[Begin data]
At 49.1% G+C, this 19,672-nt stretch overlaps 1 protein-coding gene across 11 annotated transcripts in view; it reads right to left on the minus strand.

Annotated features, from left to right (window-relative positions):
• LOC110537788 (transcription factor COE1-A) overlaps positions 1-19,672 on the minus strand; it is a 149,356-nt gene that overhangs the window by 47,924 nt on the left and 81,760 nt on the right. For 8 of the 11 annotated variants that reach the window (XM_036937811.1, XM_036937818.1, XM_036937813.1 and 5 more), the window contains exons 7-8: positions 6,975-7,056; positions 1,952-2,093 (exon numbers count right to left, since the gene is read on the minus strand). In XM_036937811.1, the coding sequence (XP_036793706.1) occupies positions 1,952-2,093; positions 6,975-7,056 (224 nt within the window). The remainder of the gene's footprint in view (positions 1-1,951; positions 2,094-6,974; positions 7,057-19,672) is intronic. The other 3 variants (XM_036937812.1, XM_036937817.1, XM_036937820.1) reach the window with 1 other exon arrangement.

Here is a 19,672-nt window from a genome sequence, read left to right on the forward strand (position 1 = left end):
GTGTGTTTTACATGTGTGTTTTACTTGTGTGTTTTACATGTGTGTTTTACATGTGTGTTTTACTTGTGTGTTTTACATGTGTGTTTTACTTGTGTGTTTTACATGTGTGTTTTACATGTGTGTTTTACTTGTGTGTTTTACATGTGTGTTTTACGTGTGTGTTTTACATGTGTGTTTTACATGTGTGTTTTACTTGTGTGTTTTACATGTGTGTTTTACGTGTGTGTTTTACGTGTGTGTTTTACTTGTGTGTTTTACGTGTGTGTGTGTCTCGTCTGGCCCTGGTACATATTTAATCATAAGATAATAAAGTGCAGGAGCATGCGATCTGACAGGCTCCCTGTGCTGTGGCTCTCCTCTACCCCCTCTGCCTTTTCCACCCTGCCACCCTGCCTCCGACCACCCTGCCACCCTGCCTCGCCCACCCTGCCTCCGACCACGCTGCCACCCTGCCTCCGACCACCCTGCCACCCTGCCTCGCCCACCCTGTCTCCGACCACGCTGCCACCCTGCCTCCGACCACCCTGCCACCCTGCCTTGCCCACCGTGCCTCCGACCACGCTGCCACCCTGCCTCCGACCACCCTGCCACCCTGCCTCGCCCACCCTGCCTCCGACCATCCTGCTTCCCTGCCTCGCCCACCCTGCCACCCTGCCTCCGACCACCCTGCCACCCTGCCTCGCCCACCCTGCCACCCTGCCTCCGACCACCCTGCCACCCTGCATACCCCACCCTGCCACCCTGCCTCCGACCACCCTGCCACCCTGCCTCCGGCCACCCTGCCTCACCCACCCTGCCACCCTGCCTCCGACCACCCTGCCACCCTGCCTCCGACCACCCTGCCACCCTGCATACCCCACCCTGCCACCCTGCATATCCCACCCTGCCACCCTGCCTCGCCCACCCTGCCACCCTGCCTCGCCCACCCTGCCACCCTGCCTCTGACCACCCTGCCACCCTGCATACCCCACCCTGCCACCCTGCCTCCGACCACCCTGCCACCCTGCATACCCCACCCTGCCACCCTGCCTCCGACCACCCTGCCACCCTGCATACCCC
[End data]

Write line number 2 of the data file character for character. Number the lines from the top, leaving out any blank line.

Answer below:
Annotated features, from left to right (window-relative positions):